The Card on the Seat & Other Loads in your Pants by Chuck Fayne
Reviewed by Jamy Ian Swiss (originally published in Genii August, 1994)
This is a small manuscript which describes two routines. The first is the classic effect
wherein a spectator apparently forms a card trick for the magician by following the
mage's instructions, and eventually the magician's selected card is found beneath the
spectator, on the seat of the chair where he or she perches.
In the second routine, five spectators each select and sign a card. The cards are returned
to the deck, whence they vanish, with one selection appearing in the pocket of each
spectator (although not in fact his or her own card).
The first effect will be known to many; one version can be found in The Magic of Eddie
Fechter by Jerry Mentzer, recently expanded and re-published. Nevertheless, Mr. Fayne
properly points out that while this plot is well known, it is rarely seen. Mr. Fayne,
however, has been closing his close-up performances with this trick for some years. His obviously extensive experience enables him to offer much valuable advice, and one
major improvement to the plot—the card to be discovered under the spectator is signed!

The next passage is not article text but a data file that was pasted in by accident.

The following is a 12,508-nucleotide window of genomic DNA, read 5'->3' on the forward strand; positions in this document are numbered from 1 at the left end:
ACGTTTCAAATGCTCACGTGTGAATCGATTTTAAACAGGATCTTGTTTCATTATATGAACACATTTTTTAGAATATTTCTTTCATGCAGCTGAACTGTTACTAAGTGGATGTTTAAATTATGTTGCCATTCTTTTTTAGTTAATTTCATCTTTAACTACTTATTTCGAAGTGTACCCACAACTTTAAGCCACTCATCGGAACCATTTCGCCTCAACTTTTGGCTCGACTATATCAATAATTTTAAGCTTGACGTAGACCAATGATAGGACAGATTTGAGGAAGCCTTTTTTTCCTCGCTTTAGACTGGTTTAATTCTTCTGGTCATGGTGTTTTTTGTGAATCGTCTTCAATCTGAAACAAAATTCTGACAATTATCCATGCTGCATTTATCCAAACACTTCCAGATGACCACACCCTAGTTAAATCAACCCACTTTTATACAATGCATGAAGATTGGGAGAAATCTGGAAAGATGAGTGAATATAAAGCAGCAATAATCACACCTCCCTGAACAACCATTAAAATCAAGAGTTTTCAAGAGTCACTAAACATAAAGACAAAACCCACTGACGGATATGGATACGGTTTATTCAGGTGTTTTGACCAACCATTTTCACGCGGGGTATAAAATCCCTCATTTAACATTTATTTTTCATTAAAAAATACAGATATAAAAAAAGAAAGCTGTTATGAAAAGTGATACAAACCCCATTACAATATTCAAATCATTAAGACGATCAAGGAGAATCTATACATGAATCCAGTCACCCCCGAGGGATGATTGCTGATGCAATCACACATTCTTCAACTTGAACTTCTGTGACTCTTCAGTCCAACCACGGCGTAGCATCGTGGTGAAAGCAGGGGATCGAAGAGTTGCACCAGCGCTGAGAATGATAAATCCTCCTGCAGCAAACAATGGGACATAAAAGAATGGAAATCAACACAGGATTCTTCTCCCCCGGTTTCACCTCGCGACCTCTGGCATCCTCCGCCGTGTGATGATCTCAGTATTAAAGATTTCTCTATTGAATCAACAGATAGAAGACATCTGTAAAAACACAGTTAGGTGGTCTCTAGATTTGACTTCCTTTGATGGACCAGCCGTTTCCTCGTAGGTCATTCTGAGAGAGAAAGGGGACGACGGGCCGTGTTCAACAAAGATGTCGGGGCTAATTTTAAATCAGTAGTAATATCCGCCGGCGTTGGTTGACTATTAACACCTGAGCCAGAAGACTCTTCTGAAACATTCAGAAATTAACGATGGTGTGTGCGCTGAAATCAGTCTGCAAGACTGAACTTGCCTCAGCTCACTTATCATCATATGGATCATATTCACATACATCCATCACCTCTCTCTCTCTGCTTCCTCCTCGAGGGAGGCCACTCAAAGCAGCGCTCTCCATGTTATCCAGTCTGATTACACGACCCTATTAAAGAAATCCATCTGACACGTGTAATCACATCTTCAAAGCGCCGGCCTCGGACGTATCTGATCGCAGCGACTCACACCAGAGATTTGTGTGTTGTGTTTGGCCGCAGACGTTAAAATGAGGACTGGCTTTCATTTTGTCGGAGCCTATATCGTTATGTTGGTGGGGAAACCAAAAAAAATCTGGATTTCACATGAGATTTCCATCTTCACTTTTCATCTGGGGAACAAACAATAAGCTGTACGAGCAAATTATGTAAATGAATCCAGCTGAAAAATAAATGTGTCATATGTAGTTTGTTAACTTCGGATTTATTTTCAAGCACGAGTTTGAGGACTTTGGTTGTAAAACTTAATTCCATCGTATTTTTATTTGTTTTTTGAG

So as not to be accused of writing a magic shop advertisement, I must add that the
signature is in fact that of the magician, not of the spectator, but Mr. Fayne makes an
excellent case for the psychological strength of this significant addition, and offers much
insight as to how to get the most out of it.
The pamphlet is nicely produced, in a distinctive, small format that is decidedly, uh,
cute. Mr. Fayne writes in a tone that is reflected in his mildly scatological title. While I
confess I have never been much of a fan of relentlessly humorous writing in technical
material, Mr. Fayne's style is at least consistent and entertaining.
There is little doubt in my mind that the power, of this effect, combined with the
intriguing aspects of its method, certainly warrant a narrowly-focused manuscript on
the subject. While I believe that Mr. Fayne is no doubt qualified to write a
comprehensive treatise on the subject, I am compelled to point out that he has yet to do
so here. This seems rather like a somewhat hastily produced, if cleverly designed, first
attempt. No doubt there is still much to tell, by way of instruction, and as well, in
recounting some of Mr. Fayne's substantial experience. Illustrations would have been a
great benefit; I have re-read the description several times of the actual loading of the
card—the key technical element of the method—and there are aspects which are still,
unfortunately, unclear to me. Nevertheless, there is much invaluable advice on the
choice and management of the spectator—the most important elements in the success of
a routine of this nature—and so I do recommend Mr. Fayne's pamphlet to any magician
interested in exploring this effect, and enjoying a good read along the way.